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Healing the brain with micro-robots, the fantastic journey of a Californian startup

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Los Angeles (AFP) – Send a miniature robot into the human brain to heal it? What was science fiction a few decades ago could quickly become reality, assures the founder of Bionaut Labs, a Californian startup which plans its first clinical trials in two years.

“The idea of ​​the micro-robot dates from before I was born. One of the most famous examples is a film called + Le Voyage Fantastique +, where a team of scientists embarks on a miniaturized ship to go in the brain and reabsorb a blood clot,” notes Michael Shpigelmacher, CEO of Bionaut Labs.

“What was science fiction in the 1960s is now scientific fact (…) We want to take this old idea and make it a reality,” the 53-year-old scientist told AFP. a tour of the Bionaut Labs research and development center in Los Angeles.

Resulting from a partnership with the prestigious German Max Planck research institute, the startup is experimenting with injectable micro-robots controlled remotely using magnetic energy.

There are other techniques, such as optical or ultrasonic testing, but magnetic energy has the merit of being simple and of not interfering with the human body, explains Mr. Shpigelmacher.

A simulation of how the Bionaut Labs micro-robot (in red) could puncture a cyst (in blue), in Los Angeles, March 17, 2022 Robyn Beck AFP

Unlike an MRI, the device is easily transportable and consumes ten to a hundred times less electricity.

Magnetic coils placed outside the patient’s skull and a computer are enough to remotely guide a micro-robot into the brain, as evidenced by a simulation carried out for AFP.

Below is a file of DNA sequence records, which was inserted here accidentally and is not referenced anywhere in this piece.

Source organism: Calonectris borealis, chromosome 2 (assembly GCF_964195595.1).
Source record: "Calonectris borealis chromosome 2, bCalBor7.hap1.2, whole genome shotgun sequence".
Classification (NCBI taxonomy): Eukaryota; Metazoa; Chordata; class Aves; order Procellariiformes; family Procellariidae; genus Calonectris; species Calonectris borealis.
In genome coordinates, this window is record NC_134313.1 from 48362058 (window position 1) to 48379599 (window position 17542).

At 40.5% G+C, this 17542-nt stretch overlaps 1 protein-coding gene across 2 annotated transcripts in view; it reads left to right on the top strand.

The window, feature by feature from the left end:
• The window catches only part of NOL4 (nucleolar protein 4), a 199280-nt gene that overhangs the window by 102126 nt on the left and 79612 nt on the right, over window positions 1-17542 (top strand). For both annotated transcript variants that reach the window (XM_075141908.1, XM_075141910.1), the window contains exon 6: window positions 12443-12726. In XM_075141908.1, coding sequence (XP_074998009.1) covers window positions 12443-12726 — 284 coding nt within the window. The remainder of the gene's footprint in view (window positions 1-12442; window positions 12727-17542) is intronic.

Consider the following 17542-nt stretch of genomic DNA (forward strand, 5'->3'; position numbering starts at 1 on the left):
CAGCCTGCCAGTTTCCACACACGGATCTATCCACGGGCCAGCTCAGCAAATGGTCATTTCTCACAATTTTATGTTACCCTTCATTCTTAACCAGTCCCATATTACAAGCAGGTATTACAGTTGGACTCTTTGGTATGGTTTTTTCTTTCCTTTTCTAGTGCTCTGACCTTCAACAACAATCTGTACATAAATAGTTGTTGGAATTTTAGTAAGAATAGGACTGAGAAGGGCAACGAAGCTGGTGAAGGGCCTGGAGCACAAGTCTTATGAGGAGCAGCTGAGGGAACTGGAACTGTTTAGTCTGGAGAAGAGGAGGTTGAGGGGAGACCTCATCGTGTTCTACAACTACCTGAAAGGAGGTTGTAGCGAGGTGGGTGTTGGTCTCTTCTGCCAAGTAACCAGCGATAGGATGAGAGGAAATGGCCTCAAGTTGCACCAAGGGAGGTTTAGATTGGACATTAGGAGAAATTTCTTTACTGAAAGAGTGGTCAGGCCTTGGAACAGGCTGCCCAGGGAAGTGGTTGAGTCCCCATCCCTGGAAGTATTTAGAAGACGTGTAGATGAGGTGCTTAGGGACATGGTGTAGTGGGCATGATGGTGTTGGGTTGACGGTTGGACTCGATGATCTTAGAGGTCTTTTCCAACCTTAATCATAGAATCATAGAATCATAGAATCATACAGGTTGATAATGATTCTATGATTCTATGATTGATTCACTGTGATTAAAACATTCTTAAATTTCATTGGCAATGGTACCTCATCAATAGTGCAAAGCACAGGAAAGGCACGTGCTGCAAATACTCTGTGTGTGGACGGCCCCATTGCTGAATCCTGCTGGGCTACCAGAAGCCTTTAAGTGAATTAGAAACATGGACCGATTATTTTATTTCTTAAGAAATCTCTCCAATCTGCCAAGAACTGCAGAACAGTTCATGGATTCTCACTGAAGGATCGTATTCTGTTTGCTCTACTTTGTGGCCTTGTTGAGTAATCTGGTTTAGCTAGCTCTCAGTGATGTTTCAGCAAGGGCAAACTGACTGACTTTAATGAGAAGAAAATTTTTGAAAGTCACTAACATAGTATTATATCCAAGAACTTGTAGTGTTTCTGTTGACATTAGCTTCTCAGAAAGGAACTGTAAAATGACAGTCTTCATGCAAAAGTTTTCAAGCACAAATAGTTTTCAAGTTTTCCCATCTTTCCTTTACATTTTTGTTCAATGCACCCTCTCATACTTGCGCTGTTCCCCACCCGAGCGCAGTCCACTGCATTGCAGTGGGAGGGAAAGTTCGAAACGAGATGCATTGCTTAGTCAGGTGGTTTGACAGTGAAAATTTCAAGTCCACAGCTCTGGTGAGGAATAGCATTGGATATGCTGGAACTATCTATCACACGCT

Cysts and tumors

The sequence begins and, following a trajectory programmed in advance, the robot – a metal cylinder a few millimeters in length to which a powerful neodymium magnet has been integrated – begins to evolve in gel reproducing the brain.

The machine comes to position itself under a pocket filled with a blue liquid then, propelled like a rocket, suddenly pierces it with its pointed end, thus allowing the liquid to flow out of the pocket.

The robot can then be extracted following the same path.

When Bionaut Labs begins its first clinical trials, that’s exactly what should break through cerebrospinal fluid-filled cysts in the brain caused by Dandy-Walker malformation, a rare birth condition affecting children.

These cysts, which can grow to the size of a golf ball, swell and increase brain pressure, causing a host of serious disorders.

Bionaut Labs has already tested its robots in specialized laboratories “on large animals, sheep and pigs. And the data shows that the technology is safe for humans”, assures Michael Shpigelmacher.

“Most brain surgery today is limited to the straight line. If you can’t get to the target in a straight line, you’re stuck,” says Shpigelmacher.

Injectable robots “make it possible to reach otherwise inaccessible targets, following the safest trajectory possible”.

Thanks to these first promising results, the startup has already obtained authorization from the American Medicines Agency (FDA) to experiment with its method for patients suffering from Dandy Walker syndrome but also from malignant glioma, a cancerous brain tumor. considered incurable.

The micro-robot of the start-up Bionaut Labs, in Los Angeles, March 17, 2022
The micro-robot of the start-up Bionaut Labs, in Los Angeles, March 17, 2022 Robyn Beck AFP

In the latter case, the micro-robot will be equipped with a receptacle containing an anti-cancer treatment and will travel to the tumor to deposit its drug load there.

A “surgical strike” where currently available techniques simply bombard the whole body, with a loss of effectiveness and many adverse effects, explains Mr. Shpigelmacher.

“And since we are a robot, we can close the loop and take measurements, take tissue samples,” enthuses the boss of Bionaut Labs, which has around thirty employees and continues to recruit.

Bionaut Labs is already in discussion with partners for the treatment of other diseases affecting the brain, such as Parkinson’s, epilepsy or stroke.

“To my knowledge, we are the first commercial attempt to design” such a product “but I do not think that we will remain alone”, says Michael Shpigelmacher, because academic research is very active with “about fifteen teams” working on topic currently.

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